Promoting Brain Health: Libraries’ Important Role
The Alzheimer’s Association reports that more than 5 million Americans are currently living with Alzheimer’s disease and one in ten people aged 65 or older has Alzheimer’s. Since the youngest Baby Boomers — a generation that accounts for a substantial portion of the world’s population — are now in their sixties, that number could rise as high as 16 million by 2050.
Though the Centers for Disease Control and Prevention (CDC) recognizes the threat of Alzheimer’s and includes this condition on its list of the ten leading causes of death, many people aren’t as familiar with it as they are with others that get more coverage in everything from newscasts to doctor’s warnings. Read on for more insight into how Alzheimer’s compares to three other widely recognized leading causes of death: heart disease, cancer, and stroke.
Alzheimer’s Gains on Heart Disease
In 2015, almost 634,000 people died from heart disease. Close to 111,000 died from Alzheimer’s, making it clear why heart disease currently outranks Alzheimer’s on the CDC’s list of leading causes of death. However, it won’t be long before Alzheimer’s death toll catches up: Since 2000, deaths from heart disease have decreased by 14% while deaths from Alzheimer’s have increased by 89%.
Breast Cancer’s Down, Alzheimer’s is Up
Every year, cancer screening technology advances and far-reaching public health campaigns drive participation in this preventative care. Because it’s becoming easier to detect cancers at an earlier stage, cancer rates have been decreasing since the 1980s.
Alzheimer’s, on the other hand, isn’t seeing the same positive trend. Not only does Alzheimer’s currently kill more people than breast cancer, but it kills more than breast cancer and prostate cancer combined.
The Close Connection Between Alzheimer’s and Stroke
Over 140,000 people died from strokes in 2015. That’s about 30,000 more than those who died from Alzheimer’s that same year. What’s most concerning: these two leading causes of death may be connected. “Believe it or not, Alzheimer’s disease is a key cause of hemorrhagic stroke,” said Dr. Sandra Black, an internationally renowned stroke expert. It’s all related to a buildup of amyloid-beta peptide plaque, which can cause brain damage if the body creates too much amyloid and the brain can’t clear it away. “Amyloid is emerging as a major cause of brain hemorrhage in older people,” shared Dr. Black.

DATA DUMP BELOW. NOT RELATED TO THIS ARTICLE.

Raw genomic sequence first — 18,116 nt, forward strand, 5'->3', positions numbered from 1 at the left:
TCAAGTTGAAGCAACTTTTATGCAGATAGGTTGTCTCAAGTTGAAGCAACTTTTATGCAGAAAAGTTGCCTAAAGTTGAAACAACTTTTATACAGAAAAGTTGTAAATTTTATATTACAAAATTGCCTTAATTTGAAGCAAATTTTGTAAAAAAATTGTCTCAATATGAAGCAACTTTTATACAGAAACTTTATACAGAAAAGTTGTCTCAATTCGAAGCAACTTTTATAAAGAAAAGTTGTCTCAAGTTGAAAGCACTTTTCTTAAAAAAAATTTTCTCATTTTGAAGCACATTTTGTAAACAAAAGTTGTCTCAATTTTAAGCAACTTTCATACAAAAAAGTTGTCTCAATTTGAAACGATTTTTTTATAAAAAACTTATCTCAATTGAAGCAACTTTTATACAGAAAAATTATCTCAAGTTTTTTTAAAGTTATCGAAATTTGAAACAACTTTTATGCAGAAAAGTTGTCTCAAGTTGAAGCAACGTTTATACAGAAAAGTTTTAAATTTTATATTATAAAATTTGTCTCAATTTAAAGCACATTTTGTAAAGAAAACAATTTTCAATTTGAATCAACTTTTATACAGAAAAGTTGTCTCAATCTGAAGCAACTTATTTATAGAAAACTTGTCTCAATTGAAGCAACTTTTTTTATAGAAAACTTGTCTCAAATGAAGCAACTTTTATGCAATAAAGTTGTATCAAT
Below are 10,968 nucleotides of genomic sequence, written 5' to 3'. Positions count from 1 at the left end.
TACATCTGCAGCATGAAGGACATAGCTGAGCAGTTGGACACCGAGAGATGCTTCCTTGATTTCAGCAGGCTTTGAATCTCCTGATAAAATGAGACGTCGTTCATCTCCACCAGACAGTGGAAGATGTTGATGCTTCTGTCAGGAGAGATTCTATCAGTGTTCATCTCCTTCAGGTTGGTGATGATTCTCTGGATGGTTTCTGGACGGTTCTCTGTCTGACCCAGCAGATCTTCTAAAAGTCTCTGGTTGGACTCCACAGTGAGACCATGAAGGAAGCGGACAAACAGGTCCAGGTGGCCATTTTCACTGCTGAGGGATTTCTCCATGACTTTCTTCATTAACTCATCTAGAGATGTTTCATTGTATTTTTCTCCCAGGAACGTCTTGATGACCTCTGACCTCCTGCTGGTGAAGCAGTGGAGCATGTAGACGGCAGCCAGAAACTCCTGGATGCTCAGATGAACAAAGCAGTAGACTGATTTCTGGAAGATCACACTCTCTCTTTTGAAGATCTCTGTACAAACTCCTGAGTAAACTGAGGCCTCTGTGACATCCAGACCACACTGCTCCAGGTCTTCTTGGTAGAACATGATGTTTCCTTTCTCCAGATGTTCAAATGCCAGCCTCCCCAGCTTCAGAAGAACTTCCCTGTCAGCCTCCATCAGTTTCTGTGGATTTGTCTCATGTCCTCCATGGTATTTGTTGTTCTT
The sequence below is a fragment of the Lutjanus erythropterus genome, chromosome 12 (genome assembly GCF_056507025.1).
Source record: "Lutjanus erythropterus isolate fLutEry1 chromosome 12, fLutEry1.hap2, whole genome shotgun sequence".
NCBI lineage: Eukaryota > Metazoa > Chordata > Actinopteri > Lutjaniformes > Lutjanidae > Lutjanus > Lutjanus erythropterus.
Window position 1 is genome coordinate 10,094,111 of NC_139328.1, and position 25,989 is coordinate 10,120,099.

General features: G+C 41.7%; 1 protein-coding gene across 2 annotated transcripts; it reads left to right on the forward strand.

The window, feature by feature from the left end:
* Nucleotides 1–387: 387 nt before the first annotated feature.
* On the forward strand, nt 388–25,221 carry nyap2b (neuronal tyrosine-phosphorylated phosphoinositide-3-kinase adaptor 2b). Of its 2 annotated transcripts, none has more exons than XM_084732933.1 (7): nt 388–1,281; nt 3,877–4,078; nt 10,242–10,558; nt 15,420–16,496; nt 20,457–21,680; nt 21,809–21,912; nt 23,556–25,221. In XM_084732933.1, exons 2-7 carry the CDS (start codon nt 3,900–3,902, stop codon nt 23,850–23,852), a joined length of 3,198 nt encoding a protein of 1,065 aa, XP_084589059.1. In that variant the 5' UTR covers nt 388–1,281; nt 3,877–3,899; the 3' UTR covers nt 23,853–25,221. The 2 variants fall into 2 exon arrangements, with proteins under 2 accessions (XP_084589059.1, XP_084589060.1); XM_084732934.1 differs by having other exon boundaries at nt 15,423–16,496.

Libraries’ Role in Promoting Brain Health — It’s an Important One
These statistics may sound grim, but as a librarian, you are in the perfect position to make a difference!
While there is no “magic bullet” to prevent Alzheimer’s; in late June, the National Academies of Sciences, Engineering and Medicine released a report on steps proactive consumers can take to reduce the risks associated with normal cognitive aging. They made three recommendations for interventions:
- cognitive training
- blood pressure management for people with hypertension
- increased physical activity
When it came to cognitive training, the National Academies report pointed to the speed of processing training used in a classroom setting in the ACTIVE Study. That speed of processing training is exclusively available through BrainHQ™.
You can help your community make brain training a priority by joining the hundreds of public libraries that offer science-driven, research-backed BrainHQ as one of their library’s many services. BrainHQ is an online brain-training system based on 30 years of research in neurological science and related medicine. It features 29 rigorous online exercises focused on attention, brain speed, memory, people skills, navigation, and intelligence.
How can you feel comfortable that it works? More than 100 published scientific papers show the benefits of BrainHQ, which was designed by an international team of neuroscientists led by Dr. Michael Merzenich. You may recognize Dr. Merzenich’s name from his impressive resume: He’s a professor emeritus at UCSF, has been honored by each of the National Academies of Sciences, Engineering and Medicine, was a co-inventor of the cochlear implant, and is a Kavli Laureate in Neuroscience.
BrainHQ exercises and assessments have shown benefits in more than 70 peer-reviewed papers on studies of healthy older adults, including improvements in:
- standard measures of cognition (e.g., speed of processing, attention, memory executive function)
- standard measures of quality of life (e.g., depressive symptoms, feelings of control, health-related quality of life, functional independence)
- real-world activities (e.g., balance, gait, driving safety, everyday cognition)
As more and more evidence of BrainHQ’s effectiveness is collected, the press increasingly takes notice. Health correspondent Dr. Max Gomez discusses BrainHQ in this recent segment from CBS New York:
There’s no need to wait to make your library the gym for brain health! Get started today with a free BrainHQ trial.